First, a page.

Tat Twam Asi. Well, what can you say? No, really, what can you say about one of the greatest songs ever written. It sent a chill down my spine hearing what seemed like everyone in the place and more besides singing the chorus.

They delve through the older material, the likes of the abrasive Grind & Click and vitriolic hsf, which Karl preceeds by saying "and now, there's only 15 minutes of earthtone9 left". Close to collapse indeed.

Tonight, as with the rest of the tour (to the best of my knowledge), there is no binary 101, which is a major shame. Instead, "this is the first song we ever wrote together and it's going to be the last song we ever play" means Withered. Kind of another appropriate Irony. As the song unfolds, images flash through my mind of the different gigs I've seen. Of having to tiptoe over drunken teenage bodies in Rugely who can't be arsed to walk the other side of the wall to see a band. Of the coming of age supporting Megadeth, and a mad scramble from Edinburgh to Glasgow to see them play about the final 3 songs of their set supporting Soulfly. Quite possibly the most expensive gig I've witnessed for the fewest songs. Of the sight of white shirts and open spaces in Bradford and Scunthorpe. Of pride at a headline set upstairs at Rock City for the Cityjam. Of lying in bed at 3am listening to Arc Tan Gent for the first time, not being sure what I thought, knowing I was drunk as my head hurt, but still playing it a few times and then waking it and playing it 4 times in succession early the next morning. Of seeing 2 Mean Fiddler gigs, of countless miles on the motorway. Of watching from a scaffold as the band play about 10 - 12 foot above the crowd in Lincoln. And so many other memories.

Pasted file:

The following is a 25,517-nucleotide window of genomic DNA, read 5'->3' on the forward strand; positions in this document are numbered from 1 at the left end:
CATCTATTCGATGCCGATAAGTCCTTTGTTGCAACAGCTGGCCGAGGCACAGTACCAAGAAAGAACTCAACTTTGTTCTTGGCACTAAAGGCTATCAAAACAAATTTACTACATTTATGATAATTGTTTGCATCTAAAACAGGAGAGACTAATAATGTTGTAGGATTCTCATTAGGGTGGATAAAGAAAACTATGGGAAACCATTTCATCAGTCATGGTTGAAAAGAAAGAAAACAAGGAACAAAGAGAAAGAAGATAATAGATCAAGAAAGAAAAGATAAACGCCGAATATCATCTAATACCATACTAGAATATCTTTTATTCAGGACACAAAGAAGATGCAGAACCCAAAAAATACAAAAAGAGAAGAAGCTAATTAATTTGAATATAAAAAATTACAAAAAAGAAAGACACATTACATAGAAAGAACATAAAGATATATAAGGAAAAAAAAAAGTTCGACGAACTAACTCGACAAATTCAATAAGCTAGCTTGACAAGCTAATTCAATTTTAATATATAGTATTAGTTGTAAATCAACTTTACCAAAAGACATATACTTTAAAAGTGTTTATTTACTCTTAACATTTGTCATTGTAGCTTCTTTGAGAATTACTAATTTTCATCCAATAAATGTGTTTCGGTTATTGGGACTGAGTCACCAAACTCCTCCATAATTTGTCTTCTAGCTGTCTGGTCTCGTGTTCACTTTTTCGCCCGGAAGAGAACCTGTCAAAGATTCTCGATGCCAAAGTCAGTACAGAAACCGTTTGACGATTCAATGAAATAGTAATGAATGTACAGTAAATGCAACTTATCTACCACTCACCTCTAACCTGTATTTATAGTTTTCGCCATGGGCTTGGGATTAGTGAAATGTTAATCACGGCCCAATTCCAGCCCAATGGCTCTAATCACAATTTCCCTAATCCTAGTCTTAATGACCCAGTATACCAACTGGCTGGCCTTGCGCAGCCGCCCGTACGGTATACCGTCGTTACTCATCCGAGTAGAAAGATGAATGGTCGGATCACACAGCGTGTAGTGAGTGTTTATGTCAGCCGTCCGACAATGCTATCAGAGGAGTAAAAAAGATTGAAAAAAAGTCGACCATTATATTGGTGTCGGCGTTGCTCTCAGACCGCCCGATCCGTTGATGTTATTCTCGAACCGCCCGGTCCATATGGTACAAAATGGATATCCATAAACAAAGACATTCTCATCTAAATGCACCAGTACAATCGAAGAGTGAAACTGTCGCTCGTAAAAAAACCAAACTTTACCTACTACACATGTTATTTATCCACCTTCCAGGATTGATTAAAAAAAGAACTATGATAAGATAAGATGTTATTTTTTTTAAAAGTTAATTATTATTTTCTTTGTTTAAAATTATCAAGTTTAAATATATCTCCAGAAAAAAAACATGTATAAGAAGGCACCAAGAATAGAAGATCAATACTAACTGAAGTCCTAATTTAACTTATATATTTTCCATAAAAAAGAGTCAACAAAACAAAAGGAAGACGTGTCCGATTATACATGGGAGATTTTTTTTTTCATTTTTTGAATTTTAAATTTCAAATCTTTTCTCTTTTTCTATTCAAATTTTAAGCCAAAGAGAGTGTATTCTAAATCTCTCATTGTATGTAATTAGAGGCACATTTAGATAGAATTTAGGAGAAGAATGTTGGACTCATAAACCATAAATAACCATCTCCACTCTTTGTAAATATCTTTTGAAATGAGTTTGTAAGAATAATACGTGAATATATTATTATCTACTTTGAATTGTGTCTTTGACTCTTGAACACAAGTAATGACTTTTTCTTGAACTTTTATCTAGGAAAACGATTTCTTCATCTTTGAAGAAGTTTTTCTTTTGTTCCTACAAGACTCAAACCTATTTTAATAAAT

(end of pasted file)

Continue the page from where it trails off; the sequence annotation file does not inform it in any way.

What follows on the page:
As Withered fades, the band dies, and the curtain is pulled, literally, across the stage, on the end of an era. Dave and Karl, are passed through the crowd to the mixing desk and back safely to the stage. Karl on behalf of the band thanks everyone, and the curtain is down. Who knows what's going on behind there, private moments. Out front publically, is another contradiction. Huge smiles on everyones faces are mixed with tears in many eyes. And against the odds in my mind, they've finally put on the definitive earthtone9 gig. It was the last one maybe. But this was the special one. A video camera by the mixing desk captured the moments. If the touted DVD becomes available, this should be the performance for the band to be remembered by rather than the Xmas Mean Fiddler gig.

Just to bring things full circle. I found out about earthtone9 from a demo review in Organ. Tonight, my final act, is to buy a copy of the new Organ. I wonder what unexpected goodies may turn up in there.

I'm so glad I went. Thanks to the band members, past, and, well, even more past as there can be no longer be a present, for all the gigs, and to those behind the band for having given them the freedom and opportunity to be the best band in the UK. I think that Maiden gig found it's contender. Awesome, absolutely awesome.

earthtone9 - r.i.p

Yaz / Voice of Apathy, April 15th 2002.